Defensive driving goes beyond the basics of motor vehicle operation on public roadways. By drivers being proactive in their use of mirrors, headlights, and seatbelts, and by using their concentration skills to focus on the constant changing view around them, defensive driving can be applied behind the wheel. As a defensive driver, you can avoid crashes and help lower your risk behind the wheel.
On the roads, in real life, not everyone drives well. Many people can be caught people speeding, wandering into another lane because they aren’t paying attention, following too closely, making sudden turns without signaling, or weaving in and out of traffic.
These aggressive drivers can be seen as potential hazards. Distracted driving is becoming more of a problem as people multitask by talking on the phone, texting, or eating. You can’t control the driving habits of the drivers around you, but by practicing defensive driving can avoid the accidents caused by other people’s distracted driving.
When behind the wheel of a car, there are many factors that can help you stay in control.
Make sure, you are focused. Driving is considered a thinking task, and you have to focus on many things while behind the wheel: road conditions, speed and position, observing traffic laws, signs and signals, following directions, being aware of the cars around you, checking your mirror, etc. Distractions, like texting or putting on makeup, decreases a driver’s ability to see potential problems and react to them properly. Staying focused on driving, while driving, is the only true way to be paying full attention.
Also, be sure to stay alert. Being alert helps you to react quickly to potential problems. Alcohol or drugs can affect a driver’s reaction time and judgment. Driving while drowsy has the same effect. Before going behind the wheel make sure you are well rested, and not trying to complete any other tasks in order to drive your best and defensively.
When you drive defensively, you are aware and ready for any situation. You are cautious, and ready to take any action that prevents you from putting your fate in the hands of other drivers. Several factors can help this defensive driving attitude. Always make safety the first thing on your mind. Make sure to avoid any distracted or inattentive driving tendencies, so you only have to deal with other people’s bad driving. Make sure to leave plenty of space between you and the car in front of you, lock your doors and wear your seatbelt. Make sure you are not depending on other drivers to protect your safety. Do not assume another driver is going to move out of the way or allow you to merge. Always plan your movements, while anticipating the worst scenario. May factors play into the defensive driving, some being more complex that others. Common sense has a place in the idea of defensive driving. Always be aware of your surroundings, and pay attention. Constantly check your mirrors, and scan the road ahead of you.
Always keep your eyes moving, as everything around you is moving. If a vehicle is showing the signs of a distracted driver, slow down or pull over to avoid them. Also, always keep an eye out for bicyclists, runners, pedestrians, pets and children. The one aspect of defensive driving that people know the most is to keep your speed down. Posted speed limits only apply to ideal road conditions. It is the driver’s responsibility to make sure their speed matches the conditions of the roads. Also, higher speeds make controlling your vehicle more difficult. To maintain control of your vehicle you must control not only your speed but pay attention to your surroundings.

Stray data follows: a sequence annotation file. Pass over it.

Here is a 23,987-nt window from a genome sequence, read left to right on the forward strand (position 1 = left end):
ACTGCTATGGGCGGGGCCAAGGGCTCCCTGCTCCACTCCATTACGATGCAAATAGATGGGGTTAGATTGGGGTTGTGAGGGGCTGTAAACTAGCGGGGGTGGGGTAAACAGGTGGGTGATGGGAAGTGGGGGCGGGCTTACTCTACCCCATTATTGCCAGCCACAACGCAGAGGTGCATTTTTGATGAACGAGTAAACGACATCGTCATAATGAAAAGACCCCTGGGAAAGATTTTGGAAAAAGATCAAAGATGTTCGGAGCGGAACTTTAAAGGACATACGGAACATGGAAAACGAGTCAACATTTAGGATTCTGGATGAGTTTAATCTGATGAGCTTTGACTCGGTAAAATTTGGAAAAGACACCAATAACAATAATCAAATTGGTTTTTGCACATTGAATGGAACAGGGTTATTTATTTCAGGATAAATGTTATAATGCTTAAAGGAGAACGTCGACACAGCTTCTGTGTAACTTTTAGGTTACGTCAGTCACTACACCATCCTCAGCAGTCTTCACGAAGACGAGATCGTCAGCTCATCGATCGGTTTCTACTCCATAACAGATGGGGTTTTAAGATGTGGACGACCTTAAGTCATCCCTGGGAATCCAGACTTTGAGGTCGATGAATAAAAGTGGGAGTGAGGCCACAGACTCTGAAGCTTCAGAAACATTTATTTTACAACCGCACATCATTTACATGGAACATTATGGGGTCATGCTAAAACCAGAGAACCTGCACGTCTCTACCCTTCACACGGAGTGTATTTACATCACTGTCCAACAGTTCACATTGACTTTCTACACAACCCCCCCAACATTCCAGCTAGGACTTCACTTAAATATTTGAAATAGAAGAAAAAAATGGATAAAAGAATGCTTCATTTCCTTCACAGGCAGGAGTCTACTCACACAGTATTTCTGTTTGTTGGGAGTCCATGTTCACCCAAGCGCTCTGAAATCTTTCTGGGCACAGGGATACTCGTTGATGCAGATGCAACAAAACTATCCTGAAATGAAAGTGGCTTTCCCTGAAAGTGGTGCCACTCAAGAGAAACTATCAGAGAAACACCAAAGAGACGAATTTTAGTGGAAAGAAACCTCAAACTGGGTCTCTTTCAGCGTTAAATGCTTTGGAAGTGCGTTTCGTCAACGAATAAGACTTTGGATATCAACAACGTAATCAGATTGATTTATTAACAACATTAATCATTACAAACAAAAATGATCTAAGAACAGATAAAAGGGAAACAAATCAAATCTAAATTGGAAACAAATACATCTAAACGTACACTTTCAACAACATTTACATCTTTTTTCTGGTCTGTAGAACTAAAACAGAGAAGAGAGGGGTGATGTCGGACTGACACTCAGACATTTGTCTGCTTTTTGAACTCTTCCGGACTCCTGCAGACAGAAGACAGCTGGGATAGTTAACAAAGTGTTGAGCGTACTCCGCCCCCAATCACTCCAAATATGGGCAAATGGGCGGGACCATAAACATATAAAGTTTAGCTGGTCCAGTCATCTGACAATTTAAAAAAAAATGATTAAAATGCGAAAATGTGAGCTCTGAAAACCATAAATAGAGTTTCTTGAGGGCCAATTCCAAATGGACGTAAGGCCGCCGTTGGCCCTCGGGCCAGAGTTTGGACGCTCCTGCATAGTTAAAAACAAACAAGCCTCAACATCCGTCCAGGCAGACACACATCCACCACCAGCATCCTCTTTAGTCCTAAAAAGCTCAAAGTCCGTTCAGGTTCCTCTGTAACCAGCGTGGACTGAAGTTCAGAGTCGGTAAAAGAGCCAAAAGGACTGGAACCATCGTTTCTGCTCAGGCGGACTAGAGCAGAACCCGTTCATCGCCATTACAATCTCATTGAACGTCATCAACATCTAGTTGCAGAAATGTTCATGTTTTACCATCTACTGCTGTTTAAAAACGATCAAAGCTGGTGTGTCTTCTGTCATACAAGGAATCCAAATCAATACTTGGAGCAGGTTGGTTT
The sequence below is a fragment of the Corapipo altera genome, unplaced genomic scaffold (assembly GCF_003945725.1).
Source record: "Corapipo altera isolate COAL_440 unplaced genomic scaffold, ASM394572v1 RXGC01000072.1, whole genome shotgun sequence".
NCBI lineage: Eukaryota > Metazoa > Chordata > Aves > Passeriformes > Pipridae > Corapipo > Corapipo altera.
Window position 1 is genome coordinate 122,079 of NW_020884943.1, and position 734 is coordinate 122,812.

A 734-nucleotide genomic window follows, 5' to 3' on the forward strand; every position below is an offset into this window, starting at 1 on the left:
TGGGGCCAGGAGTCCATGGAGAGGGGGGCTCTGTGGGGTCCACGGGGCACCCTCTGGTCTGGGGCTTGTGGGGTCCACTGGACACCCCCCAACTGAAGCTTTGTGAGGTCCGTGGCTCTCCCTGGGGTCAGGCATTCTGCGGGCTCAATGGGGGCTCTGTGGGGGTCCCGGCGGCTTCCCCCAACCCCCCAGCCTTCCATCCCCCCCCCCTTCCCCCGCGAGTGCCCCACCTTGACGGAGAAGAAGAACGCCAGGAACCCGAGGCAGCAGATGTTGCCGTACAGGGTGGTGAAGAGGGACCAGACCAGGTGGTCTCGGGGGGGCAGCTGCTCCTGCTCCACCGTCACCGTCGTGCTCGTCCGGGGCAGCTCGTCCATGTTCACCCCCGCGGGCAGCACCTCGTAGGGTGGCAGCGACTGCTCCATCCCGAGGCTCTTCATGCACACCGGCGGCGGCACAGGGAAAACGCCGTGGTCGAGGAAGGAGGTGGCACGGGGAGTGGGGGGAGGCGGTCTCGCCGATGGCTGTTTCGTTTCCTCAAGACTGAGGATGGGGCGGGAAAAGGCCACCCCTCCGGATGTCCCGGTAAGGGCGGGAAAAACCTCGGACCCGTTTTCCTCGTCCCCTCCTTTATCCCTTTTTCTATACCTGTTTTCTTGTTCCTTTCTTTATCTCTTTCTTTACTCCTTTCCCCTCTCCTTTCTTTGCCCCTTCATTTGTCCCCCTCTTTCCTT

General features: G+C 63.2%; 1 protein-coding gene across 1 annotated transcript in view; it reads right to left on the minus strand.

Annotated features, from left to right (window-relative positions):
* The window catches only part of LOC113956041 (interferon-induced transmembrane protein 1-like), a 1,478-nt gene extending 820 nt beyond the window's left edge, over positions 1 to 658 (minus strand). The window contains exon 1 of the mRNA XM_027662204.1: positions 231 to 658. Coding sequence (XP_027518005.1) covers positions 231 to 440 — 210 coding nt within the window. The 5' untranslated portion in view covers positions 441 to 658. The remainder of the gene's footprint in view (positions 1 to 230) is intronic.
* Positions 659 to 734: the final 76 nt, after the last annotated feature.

In all driving situations, it is important to avoid potential dangers. You can do this by always having an escape route. It is a good idea to position your vehicle where you have the best chance of seeing and being seen. Having an alternative path is essential, so always consider other vehicles around you while driving. Make sure to always leave yourself an out, just in case your path of travel is immediately blocked. Make sure to, also, follow the 3 to 4 second rule. Using this rule will help decrease your chances of a collision, by helping you maintain a safe following distance and to provide adequate time to stop or slow down. The 3 to 4 second rule only applies in perfect road conditions, however. In bad weather, such as fog, rain or snow, make sure to increase your following distance. When faced with multiple risks, make sure to manage them one at a time. Your goal is to avoid overwhelming yourself, and causing you to be a distracted driver.
Driving requires your full attention, and by eliminating distractions you can focus on the road in front of you. Make sure to store any loose items that could roll around in the car, so you do not feel tempted to reach for them on the floor or the seat while driving. Make sure to secure any children or pets, also. If they need your attention while you are driving, make sure to pull safely off the road to care for them. Reaching into the backseat can cause you to lose control of your vehicle. Make sure to adjust any items before you start driving. Put the address in your GPS, send a text, and fix seats, mirrors, and the radio all before you start driving. Try to decide on your route and check traffic conditions before you even start the car. And remember that if any other activity demands your attention, instead of trying to do it while driving, pull off the road and stop your vehicle in a safe place.
Distracted driving put not only you, but also others at risk. Defensive driving is the only way to decrease not only the risk you bring to others, but the one they bring to you. By practicing the main components of distracted driving you make the roadway safer for everybody. Defensive driving will help you not only decrease the risk of you getting in an accident, but will help lower your own personal risk behind the wheel.